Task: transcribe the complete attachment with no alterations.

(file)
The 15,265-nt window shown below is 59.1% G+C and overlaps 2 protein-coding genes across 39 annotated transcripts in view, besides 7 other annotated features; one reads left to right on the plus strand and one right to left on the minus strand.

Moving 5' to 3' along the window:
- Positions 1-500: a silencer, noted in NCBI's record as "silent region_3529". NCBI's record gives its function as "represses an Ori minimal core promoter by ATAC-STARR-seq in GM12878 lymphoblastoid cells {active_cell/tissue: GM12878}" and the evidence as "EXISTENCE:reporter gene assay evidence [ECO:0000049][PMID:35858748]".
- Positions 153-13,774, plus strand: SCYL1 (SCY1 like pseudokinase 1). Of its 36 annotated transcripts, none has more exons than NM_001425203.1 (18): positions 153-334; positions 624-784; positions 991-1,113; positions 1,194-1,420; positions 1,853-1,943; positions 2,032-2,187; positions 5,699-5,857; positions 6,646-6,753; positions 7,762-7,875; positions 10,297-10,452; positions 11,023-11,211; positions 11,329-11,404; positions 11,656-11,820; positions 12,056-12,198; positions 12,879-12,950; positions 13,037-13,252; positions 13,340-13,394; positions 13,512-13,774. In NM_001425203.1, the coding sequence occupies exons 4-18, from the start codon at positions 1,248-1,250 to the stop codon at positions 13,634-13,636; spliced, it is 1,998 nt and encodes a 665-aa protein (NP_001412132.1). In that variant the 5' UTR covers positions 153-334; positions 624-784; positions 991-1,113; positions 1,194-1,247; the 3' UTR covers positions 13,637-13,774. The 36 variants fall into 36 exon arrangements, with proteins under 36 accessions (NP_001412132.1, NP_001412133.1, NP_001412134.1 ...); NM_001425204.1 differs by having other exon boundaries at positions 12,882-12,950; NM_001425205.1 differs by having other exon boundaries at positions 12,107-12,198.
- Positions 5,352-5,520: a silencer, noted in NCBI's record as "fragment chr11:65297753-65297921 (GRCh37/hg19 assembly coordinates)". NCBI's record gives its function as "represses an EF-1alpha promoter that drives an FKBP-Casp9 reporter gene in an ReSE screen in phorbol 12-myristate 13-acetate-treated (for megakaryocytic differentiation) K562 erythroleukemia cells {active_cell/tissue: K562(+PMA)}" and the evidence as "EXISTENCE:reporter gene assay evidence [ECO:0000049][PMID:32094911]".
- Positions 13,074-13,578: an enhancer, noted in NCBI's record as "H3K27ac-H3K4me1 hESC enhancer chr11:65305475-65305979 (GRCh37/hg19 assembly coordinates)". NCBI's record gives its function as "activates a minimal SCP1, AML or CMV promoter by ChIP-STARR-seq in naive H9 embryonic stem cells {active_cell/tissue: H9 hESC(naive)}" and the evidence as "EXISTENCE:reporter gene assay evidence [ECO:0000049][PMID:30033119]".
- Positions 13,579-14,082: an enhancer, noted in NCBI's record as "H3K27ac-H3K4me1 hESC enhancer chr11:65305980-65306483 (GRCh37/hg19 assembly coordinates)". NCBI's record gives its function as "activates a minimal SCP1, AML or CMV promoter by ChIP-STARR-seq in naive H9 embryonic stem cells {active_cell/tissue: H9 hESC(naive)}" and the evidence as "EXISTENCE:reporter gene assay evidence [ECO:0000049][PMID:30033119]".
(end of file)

The 15,265-nt window shown below is 59.1% G+C and overlaps 2 protein-coding genes across 39 annotated transcripts in view, besides 7 other annotated features; one reads left to right on the plus strand and one right to left on the minus strand.

Moving 5' to 3' along the window:
- Positions 1-500: a silencer, noted in NCBI's record as "silent region_3529". NCBI's record gives its function as "represses an Ori minimal core promoter by ATAC-STARR-seq in GM12878 lymphoblastoid cells {active_cell/tissue: GM12878}" and the evidence as "EXISTENCE:reporter gene assay evidence [ECO:0000049][PMID:35858748]".
- Positions 153-13,774, plus strand: SCYL1 (SCY1 like pseudokinase 1). Of its 36 annotated transcripts, none has more exons than NM_001425203.1 (18): positions 153-334; positions 624-784; positions 991-1,113; positions 1,194-1,420; positions 1,853-1,943; positions 2,032-2,187; positions 5,699-5,857; positions 6,646-6,753; positions 7,762-7,875; positions 10,297-10,452; positions 11,023-11,211; positions 11,329-11,404; positions 11,656-11,820; positions 12,056-12,198; positions 12,879-12,950; positions 13,037-13,252; positions 13,340-13,394; positions 13,512-13,774. In NM_001425203.1, the coding sequence occupies exons 4-18, from the start codon at positions 1,248-1,250 to the stop codon at positions 13,634-13,636; spliced, it is 1,998 nt and encodes a 665-aa protein (NP_001412132.1). In that variant the 5' UTR covers positions 153-334; positions 624-784; positions 991-1,113; positions 1,194-1,247; the 3' UTR covers positions 13,637-13,774. The 36 variants fall into 36 exon arrangements, with proteins under 36 accessions (NP_001412132.1, NP_001412133.1, NP_001412134.1 ...); NM_001425204.1 differs by having other exon boundaries at positions 12,882-12,950; NM_001425205.1 differs by having other exon boundaries at positions 12,107-12,198.
- Positions 5,352-5,520: a silencer, noted in NCBI's record as "fragment chr11:65297753-65297921 (GRCh37/hg19 assembly coordinates)". NCBI's record gives its function as "represses an EF-1alpha promoter that drives an FKBP-Casp9 reporter gene in an ReSE screen in phorbol 12-myristate 13-acetate-treated (for megakaryocytic differentiation) K562 erythroleukemia cells {active_cell/tissue: K562(+PMA)}" and the evidence as "EXISTENCE:reporter gene assay evidence [ECO:0000049][PMID:32094911]".
- Positions 13,074-13,578: an enhancer, noted in NCBI's record as "H3K27ac-H3K4me1 hESC enhancer chr11:65305475-65305979 (GRCh37/hg19 assembly coordinates)". NCBI's record gives its function as "activates a minimal SCP1, AML or CMV promoter by ChIP-STARR-seq in naive H9 embryonic stem cells {active_cell/tissue: H9 hESC(naive)}" and the evidence as "EXISTENCE:reporter gene assay evidence [ECO:0000049][PMID:30033119]".
- Positions 13,579-14,082: an enhancer, noted in NCBI's record as "H3K27ac-H3K4me1 hESC enhancer chr11:65305980-65306483 (GRCh37/hg19 assembly coordinates)". NCBI's record gives its function as "activates a minimal SCP1, AML or CMV promoter by ChIP-STARR-seq in naive H9 embryonic stem cells {active_cell/tissue: H9 hESC(naive)}" and the evidence as "EXISTENCE:reporter gene assay evidence [ECO:0000049][PMID:30033119]".